Harvest methods used to estimate plant biomass can be replaced by non-destructive methods, which are cost effective and allow for multiple estimates of biomass in the same location ([Catchpole and Catchpole, 1993] and [Sala and Austin, 2000]). Flombaum and Sala (2007) developed a method based on a model relating plant cover and aboveground biomass of dominant grass species of the Patagonian steppe. The study enlarged the range of cover and biomass by removing portions of individual tussock grasses and obtained significant relationships between cover and biomass data for all categories (Flombaum and Sala, 2007). Mont�s (2009) pointed out that reducing the area of a tuft could lead to an overestimation of the relationship...
The alien grass Bromus tectorum dominates stable annual-plant communities that have replaced native shrub-perennial grass communities over much of the semi-arid western United States. We conducted field competition experiments between B. tectorum and a native grass, Elymus elymoides, on two sites to determine the effects of B. tectorum competition on perennial grasses, and the role of B. tectorum competition in the stability of B. tectorum-dominated communities. B. tectorum competition acting on seedling-stage E. elymoides plants greatly reduced first-year relative growth rates and biomass which, in turn, reduced second-year survival, biomass, and flowering. However, B. tectorum competition acting on older E. elymoides...
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Biological soil crusts are regarded as an indicator of healthy landscapes. To understand the response of biological soil crusts to grazing in northern sagebrush steppe, we examined nine Artemisia-dominated sites in Wyoming where livestock have been excluded for 32–45 years. Using two common sampling methods (20 m line transects and 0.25 m2 quadrats) we determined biological soil crust cover and richness inside and outside exclosures. Total biological soil crust cover did not differ inside and outside the exclosures at any of the nine sites, regardless of monitoring method. Cover of biological soil crusts using the transect method ranged from 2% to 8% inside and 1% to 6% outside the exclosure. Cover of biological...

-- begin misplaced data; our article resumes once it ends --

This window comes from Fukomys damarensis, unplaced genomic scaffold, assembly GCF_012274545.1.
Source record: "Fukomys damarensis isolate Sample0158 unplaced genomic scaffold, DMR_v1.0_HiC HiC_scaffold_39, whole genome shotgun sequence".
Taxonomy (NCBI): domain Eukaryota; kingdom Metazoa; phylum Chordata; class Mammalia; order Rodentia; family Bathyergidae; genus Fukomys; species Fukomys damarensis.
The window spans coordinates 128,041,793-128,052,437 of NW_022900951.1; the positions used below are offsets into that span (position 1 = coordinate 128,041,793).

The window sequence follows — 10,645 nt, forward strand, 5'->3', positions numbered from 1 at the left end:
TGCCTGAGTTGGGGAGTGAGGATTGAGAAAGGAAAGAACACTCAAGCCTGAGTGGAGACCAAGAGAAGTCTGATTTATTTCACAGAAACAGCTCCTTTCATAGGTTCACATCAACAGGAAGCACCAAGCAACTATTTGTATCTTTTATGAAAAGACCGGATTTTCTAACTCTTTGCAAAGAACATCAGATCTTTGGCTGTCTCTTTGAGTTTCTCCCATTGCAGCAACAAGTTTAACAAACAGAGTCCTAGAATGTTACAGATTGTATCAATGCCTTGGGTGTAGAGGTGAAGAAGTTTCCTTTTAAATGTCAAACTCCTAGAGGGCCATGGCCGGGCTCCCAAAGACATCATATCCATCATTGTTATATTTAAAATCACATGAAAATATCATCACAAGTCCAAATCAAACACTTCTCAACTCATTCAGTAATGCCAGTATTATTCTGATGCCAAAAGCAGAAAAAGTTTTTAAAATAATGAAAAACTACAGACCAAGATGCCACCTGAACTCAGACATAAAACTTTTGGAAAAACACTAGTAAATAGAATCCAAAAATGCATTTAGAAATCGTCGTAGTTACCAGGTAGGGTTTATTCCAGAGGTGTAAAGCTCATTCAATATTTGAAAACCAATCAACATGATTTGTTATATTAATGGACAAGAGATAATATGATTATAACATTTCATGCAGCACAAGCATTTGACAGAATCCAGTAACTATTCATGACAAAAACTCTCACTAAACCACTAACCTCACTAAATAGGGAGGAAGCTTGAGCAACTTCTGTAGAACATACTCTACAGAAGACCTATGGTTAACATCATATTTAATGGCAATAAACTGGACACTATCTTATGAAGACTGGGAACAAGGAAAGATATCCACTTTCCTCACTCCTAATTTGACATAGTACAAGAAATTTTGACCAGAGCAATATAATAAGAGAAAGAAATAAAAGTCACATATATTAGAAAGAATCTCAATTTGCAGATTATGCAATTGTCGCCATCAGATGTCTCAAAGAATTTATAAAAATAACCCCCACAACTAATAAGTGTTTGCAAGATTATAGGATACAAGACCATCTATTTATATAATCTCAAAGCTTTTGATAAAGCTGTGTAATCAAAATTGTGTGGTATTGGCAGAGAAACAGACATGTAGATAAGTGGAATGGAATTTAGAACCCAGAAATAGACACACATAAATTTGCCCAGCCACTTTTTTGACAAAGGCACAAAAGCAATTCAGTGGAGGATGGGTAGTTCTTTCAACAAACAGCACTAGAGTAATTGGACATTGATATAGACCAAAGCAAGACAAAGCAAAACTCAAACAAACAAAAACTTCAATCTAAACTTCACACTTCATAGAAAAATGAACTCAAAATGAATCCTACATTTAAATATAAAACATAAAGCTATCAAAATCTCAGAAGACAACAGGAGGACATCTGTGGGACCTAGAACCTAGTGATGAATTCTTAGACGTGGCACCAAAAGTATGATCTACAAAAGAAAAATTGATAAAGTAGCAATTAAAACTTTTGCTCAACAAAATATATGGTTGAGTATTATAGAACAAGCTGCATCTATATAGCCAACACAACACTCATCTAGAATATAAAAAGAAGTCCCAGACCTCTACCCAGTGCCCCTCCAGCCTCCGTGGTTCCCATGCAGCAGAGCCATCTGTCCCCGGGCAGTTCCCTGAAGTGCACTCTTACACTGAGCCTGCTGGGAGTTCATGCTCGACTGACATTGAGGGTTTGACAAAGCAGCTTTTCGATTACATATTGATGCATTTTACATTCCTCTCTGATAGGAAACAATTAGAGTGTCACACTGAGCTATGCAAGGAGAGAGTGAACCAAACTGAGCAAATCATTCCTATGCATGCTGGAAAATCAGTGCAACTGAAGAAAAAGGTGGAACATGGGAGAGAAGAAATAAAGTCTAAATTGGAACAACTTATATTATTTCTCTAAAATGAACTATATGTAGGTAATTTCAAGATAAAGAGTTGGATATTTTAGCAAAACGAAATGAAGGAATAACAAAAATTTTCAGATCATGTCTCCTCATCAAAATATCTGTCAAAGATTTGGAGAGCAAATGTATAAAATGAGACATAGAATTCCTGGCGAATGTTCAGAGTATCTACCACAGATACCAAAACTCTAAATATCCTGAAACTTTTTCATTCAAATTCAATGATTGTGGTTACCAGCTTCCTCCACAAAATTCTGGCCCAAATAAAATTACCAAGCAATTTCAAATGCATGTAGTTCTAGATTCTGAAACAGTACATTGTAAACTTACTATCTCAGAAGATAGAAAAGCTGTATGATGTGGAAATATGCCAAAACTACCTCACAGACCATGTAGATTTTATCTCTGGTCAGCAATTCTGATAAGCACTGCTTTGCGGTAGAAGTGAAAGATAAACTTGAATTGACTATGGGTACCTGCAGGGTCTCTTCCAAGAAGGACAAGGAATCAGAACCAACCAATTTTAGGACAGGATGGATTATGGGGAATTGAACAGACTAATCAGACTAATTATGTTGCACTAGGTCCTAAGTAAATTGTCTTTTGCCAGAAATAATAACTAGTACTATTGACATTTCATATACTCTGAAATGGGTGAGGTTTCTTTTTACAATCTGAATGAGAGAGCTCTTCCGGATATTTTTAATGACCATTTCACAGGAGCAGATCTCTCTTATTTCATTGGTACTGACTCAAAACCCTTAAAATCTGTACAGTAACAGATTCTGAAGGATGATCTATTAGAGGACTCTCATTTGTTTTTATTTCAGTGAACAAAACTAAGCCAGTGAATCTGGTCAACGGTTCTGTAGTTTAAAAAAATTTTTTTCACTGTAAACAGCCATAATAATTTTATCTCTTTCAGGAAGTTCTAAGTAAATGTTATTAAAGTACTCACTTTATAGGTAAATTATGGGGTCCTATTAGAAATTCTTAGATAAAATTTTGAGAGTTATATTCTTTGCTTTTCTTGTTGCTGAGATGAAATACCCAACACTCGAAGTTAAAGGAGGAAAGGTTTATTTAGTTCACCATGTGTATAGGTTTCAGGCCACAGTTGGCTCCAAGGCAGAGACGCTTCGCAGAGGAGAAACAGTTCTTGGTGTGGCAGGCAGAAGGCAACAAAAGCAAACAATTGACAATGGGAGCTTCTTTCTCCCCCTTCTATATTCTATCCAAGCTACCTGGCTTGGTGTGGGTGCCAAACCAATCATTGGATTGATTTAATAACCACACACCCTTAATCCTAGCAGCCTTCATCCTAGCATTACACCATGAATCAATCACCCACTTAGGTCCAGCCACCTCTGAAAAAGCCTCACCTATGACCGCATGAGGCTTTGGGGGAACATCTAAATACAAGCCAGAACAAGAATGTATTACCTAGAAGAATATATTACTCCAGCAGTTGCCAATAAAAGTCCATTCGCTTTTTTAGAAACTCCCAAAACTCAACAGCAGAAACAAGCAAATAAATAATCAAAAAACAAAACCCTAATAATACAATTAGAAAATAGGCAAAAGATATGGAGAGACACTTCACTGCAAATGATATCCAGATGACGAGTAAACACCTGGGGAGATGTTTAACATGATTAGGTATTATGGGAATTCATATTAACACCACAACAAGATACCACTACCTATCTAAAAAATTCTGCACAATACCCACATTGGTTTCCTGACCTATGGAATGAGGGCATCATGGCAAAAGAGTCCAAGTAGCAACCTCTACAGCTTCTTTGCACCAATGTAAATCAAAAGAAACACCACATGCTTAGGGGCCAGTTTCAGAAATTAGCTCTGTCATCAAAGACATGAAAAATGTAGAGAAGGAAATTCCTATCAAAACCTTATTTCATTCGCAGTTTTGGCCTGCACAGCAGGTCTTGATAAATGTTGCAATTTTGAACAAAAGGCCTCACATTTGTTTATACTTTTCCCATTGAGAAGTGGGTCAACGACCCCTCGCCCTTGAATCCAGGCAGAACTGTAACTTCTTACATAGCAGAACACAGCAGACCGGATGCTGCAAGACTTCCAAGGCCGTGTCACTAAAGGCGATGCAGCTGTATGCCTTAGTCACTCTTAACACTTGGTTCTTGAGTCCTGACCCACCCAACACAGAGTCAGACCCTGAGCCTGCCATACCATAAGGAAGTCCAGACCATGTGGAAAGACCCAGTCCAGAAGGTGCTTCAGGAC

This study determined the influence differing soil surface textures and vegetative covers have on the magnitude of wind erosion in a semi-arid environment. The study was conducted from March 2000 through late April 2000 on the Jornada Experimental Range approximately 37 km north of Las Cruces, New Mexico. Big Spring Number Eight (BSNE) samplers placed at nine locations, collected particulates in suspension and saltation at heights of 5, 10, 20, 50, and 100 cm from the following surfaces: loose sand, thick silty physical crust, flaky physical crust, weak desert pavement, and a forb/grass ground cover. BSNE samplers collected the largest amounts of sediment were collected in areas of loose sand and at sites directly...
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Identification of >40 taxa of plant macrofossils in 14 rodent (Abrocoma) middens collected from 2800 to 3590 m elevation at the latitude of Arica, Chile (18°S) provide snapshots of vegetation in the northernmost Atacama Desert over the past 3000 years. Midden floras show considerable stability throughout the late Holocene, which may be due in part to the broad elevational ranges of many perennial species and midden insensitivity to changes in plant community structure. The greatest variability is found in annuals in the Prepuna, a climatically sensitive zone. This variability, however might also arise from the brevity of midden depositional episodes. As the first midden record from the Arica-Parinacota Region (Chile's...